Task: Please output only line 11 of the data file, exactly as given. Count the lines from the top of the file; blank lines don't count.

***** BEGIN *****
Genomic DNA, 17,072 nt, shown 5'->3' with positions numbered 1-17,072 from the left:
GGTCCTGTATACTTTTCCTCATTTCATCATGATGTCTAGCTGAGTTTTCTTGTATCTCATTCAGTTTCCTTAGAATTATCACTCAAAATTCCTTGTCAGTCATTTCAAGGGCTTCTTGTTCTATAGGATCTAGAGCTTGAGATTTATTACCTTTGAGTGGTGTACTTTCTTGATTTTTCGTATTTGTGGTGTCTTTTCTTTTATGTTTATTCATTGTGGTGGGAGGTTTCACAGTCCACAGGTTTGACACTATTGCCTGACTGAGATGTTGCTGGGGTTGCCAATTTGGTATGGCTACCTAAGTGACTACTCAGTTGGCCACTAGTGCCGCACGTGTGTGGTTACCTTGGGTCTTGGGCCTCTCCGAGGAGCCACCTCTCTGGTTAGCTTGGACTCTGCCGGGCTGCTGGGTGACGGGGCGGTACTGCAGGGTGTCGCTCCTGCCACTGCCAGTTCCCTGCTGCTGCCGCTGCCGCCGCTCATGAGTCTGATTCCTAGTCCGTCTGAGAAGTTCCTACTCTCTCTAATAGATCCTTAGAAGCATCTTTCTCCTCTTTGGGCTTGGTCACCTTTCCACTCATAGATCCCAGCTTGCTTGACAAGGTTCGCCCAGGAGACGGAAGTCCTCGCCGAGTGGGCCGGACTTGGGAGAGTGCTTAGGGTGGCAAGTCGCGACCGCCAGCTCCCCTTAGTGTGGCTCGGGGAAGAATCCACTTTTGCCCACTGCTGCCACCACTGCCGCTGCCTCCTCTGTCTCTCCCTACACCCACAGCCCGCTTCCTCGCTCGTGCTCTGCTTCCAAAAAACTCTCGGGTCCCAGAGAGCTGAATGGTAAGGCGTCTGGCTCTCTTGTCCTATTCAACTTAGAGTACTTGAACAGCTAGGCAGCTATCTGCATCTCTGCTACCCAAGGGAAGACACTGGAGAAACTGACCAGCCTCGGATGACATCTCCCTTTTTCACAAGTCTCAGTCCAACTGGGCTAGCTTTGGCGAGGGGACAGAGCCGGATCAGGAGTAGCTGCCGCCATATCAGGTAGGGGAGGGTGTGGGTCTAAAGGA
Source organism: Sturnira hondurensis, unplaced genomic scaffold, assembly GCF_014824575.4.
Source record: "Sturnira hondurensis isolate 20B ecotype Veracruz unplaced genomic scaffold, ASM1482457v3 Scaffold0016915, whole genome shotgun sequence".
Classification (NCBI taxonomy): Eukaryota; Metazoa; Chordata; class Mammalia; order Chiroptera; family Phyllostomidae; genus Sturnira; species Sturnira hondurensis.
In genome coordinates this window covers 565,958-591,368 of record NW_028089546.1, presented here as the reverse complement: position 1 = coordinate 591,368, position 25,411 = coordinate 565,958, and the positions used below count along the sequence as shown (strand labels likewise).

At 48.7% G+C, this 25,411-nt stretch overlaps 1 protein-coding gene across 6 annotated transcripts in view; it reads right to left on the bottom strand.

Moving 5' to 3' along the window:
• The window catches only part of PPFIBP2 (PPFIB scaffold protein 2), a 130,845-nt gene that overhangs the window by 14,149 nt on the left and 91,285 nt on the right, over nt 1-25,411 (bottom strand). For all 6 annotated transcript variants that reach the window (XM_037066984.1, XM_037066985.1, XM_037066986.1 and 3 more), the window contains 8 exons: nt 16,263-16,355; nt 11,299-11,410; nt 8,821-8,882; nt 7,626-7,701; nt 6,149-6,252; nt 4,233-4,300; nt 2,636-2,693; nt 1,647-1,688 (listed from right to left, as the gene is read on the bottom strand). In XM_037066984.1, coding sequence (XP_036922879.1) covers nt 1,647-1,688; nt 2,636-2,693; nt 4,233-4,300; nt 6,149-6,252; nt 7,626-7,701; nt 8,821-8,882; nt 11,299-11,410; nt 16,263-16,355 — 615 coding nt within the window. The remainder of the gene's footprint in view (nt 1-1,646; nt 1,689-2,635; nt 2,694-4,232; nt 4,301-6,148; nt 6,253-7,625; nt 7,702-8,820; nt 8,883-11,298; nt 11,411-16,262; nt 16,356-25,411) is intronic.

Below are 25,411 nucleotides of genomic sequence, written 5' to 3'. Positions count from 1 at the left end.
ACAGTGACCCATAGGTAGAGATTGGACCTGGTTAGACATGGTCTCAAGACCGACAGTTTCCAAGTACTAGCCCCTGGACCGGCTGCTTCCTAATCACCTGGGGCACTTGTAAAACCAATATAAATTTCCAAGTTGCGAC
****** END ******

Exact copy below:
ACAGTGACCCATAGGTAGAGATTGGACCTGGTTAGACATGGTCTCAAGACCGACAGTTTCCAAGTACTAGCCCCTGGACCGGCTGCTTCCTAATCACCTGGGGCACTTGTAAAACCAATATAAATTTCCAAGTTGCGAC